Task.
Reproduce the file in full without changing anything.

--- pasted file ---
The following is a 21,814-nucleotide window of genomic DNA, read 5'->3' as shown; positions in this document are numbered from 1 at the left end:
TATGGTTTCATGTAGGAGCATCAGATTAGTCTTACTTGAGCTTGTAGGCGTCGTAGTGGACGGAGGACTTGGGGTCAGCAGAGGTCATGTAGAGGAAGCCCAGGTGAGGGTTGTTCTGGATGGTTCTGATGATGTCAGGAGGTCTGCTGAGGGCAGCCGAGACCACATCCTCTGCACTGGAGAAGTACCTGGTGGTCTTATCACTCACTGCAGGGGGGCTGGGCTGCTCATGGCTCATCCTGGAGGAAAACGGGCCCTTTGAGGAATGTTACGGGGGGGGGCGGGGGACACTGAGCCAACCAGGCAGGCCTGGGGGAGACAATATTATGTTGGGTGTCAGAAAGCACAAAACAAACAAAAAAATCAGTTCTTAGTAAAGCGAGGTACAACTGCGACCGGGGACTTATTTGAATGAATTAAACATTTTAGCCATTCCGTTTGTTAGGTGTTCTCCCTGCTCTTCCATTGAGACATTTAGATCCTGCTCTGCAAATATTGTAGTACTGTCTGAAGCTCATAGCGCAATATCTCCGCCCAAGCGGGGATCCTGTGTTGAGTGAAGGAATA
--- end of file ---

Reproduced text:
The following is a 21,814-nucleotide window of genomic DNA, read 5'->3' as shown; positions in this document are numbered from 1 at the left end:
TATGGTTTCATGTAGGAGCATCAGATTAGTCTTACTTGAGCTTGTAGGCGTCGTAGTGGACGGAGGACTTGGGGTCAGCAGAGGTCATGTAGAGGAAGCCCAGGTGAGGGTTGTTCTGGATGGTTCTGATGATGTCAGGAGGTCTGCTGAGGGCAGCCGAGACCACATCCTCTGCACTGGAGAAGTACCTGGTGGTCTTATCACTCACTGCAGGGGGGCTGGGCTGCTCATGGCTCATCCTGGAGGAAAACGGGCCCTTTGAGGAATGTTACGGGGGGGGGCGGGGGACACTGAGCCAACCAGGCAGGCCTGGGGGAGACAATATTATGTTGGGTGTCAGAAAGCACAAAACAAACAAAAAAATCAGTTCTTAGTAAAGCGAGGTACAACTGCGACCGGGGACTTATTTGAATGAATTAAACATTTTAGCCATTCCGTTTGTTAGGTGTTCTCCCTGCTCTTCCATTGAGACATTTAGATCCTGCTCTGCAAATATTGTAGTACTGTCTGAAGCTCATAGCGCAATATCTCCGCCCAAGCGGGGATCCTGTGTTGAGTGAAGGAATA